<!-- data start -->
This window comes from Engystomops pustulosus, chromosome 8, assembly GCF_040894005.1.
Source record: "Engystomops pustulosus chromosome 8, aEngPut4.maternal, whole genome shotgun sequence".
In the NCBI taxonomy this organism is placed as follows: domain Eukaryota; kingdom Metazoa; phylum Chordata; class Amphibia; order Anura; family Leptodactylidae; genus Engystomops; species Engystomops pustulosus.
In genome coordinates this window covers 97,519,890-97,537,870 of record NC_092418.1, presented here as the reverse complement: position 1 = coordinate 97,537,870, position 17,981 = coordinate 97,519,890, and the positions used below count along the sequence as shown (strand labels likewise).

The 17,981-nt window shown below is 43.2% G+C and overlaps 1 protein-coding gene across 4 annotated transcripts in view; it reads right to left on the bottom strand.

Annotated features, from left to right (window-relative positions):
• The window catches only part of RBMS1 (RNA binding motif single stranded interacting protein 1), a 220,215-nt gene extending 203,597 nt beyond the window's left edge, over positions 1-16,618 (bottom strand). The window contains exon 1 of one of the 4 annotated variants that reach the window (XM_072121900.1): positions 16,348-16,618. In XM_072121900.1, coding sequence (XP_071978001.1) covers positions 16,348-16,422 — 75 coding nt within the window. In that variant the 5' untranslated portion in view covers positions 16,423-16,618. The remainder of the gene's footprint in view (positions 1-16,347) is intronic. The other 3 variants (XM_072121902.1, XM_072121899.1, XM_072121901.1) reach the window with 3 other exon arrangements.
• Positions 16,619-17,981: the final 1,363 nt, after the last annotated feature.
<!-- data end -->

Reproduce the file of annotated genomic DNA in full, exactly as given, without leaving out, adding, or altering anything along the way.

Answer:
This window comes from Engystomops pustulosus, chromosome 8, assembly GCF_040894005.1.
Source record: "Engystomops pustulosus chromosome 8, aEngPut4.maternal, whole genome shotgun sequence".
In the NCBI taxonomy this organism is placed as follows: domain Eukaryota; kingdom Metazoa; phylum Chordata; class Amphibia; order Anura; family Leptodactylidae; genus Engystomops; species Engystomops pustulosus.
In genome coordinates this window covers 97,519,890-97,537,870 of record NC_092418.1, presented here as the reverse complement: position 1 = coordinate 97,537,870, position 17,981 = coordinate 97,519,890, and the positions used below count along the sequence as shown (strand labels likewise).

The 17,981-nt window shown below is 43.2% G+C and overlaps 1 protein-coding gene across 4 annotated transcripts in view; it reads right to left on the bottom strand.

Annotated features, from left to right (window-relative positions):
• The window catches only part of RBMS1 (RNA binding motif single stranded interacting protein 1), a 220,215-nt gene extending 203,597 nt beyond the window's left edge, over positions 1-16,618 (bottom strand). The window contains exon 1 of one of the 4 annotated variants that reach the window (XM_072121900.1): positions 16,348-16,618. In XM_072121900.1, coding sequence (XP_071978001.1) covers positions 16,348-16,422 — 75 coding nt within the window. In that variant the 5' untranslated portion in view covers positions 16,423-16,618. The remainder of the gene's footprint in view (positions 1-16,347) is intronic. The other 3 variants (XM_072121902.1, XM_072121899.1, XM_072121901.1) reach the window with 3 other exon arrangements.
• Positions 16,619-17,981: the final 1,363 nt, after the last annotated feature.